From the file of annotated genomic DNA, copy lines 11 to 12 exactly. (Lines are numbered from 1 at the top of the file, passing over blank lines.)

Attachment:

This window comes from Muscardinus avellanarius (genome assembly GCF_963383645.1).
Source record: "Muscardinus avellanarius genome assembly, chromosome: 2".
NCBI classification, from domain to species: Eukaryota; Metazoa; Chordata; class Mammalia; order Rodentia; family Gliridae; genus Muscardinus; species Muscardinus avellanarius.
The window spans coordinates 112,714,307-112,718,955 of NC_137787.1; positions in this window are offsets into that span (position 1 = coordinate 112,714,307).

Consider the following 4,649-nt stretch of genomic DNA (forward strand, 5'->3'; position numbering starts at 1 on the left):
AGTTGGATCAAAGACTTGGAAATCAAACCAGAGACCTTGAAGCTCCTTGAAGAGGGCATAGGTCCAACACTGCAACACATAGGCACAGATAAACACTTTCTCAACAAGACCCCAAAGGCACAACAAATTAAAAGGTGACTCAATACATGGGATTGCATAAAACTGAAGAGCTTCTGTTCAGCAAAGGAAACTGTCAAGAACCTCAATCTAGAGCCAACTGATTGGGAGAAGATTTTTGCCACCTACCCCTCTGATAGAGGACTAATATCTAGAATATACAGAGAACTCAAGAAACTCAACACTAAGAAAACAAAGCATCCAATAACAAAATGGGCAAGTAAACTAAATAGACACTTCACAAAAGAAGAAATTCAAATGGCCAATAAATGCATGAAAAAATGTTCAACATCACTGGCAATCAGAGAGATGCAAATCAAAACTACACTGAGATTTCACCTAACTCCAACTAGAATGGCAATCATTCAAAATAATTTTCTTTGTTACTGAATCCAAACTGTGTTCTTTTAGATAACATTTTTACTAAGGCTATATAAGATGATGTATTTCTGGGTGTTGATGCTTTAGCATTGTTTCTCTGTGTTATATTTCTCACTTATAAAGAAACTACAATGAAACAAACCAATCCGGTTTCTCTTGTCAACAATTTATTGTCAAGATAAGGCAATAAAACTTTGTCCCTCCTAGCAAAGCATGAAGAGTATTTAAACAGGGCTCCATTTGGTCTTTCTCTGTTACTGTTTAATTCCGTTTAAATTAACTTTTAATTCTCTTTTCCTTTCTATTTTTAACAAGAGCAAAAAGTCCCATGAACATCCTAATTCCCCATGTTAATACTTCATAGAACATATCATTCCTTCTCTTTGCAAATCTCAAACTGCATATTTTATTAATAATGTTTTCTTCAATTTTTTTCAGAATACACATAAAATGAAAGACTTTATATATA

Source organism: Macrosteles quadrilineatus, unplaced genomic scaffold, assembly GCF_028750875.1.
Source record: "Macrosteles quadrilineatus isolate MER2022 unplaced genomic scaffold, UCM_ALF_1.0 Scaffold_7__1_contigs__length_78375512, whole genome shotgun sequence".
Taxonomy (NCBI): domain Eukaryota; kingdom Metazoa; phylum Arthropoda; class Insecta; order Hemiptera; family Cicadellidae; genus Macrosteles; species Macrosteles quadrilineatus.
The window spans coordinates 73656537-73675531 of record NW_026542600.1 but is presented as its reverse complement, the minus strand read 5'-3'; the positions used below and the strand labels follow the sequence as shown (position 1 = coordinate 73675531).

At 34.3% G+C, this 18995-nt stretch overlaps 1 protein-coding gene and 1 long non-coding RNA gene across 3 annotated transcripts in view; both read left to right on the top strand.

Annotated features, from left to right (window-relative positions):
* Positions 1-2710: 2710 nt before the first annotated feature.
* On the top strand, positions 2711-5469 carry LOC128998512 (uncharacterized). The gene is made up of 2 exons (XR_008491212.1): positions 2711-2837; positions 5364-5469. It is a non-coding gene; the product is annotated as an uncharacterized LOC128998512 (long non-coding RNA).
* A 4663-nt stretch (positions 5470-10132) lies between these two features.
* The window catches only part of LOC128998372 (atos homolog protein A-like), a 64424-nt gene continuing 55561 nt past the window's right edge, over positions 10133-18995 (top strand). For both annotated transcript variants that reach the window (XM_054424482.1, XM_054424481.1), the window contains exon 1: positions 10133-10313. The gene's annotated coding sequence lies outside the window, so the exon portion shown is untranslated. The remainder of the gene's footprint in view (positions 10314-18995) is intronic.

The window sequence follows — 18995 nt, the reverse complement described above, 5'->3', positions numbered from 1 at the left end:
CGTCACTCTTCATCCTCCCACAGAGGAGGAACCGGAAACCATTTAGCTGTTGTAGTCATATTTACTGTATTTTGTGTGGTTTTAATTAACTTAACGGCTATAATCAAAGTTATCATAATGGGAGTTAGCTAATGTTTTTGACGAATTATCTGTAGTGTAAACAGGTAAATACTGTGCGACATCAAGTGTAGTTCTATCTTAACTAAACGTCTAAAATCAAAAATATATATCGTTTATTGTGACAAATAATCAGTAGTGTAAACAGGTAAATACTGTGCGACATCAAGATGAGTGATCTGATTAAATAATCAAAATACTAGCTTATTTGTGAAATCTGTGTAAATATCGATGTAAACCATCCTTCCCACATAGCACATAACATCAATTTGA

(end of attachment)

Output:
At 34.3% G+C, this 18995-nt stretch overlaps 1 protein-coding gene and 1 long non-coding RNA gene across 3 annotated transcripts in view; both read left to right on the top strand.

Annotated features, from left to right (window-relative positions):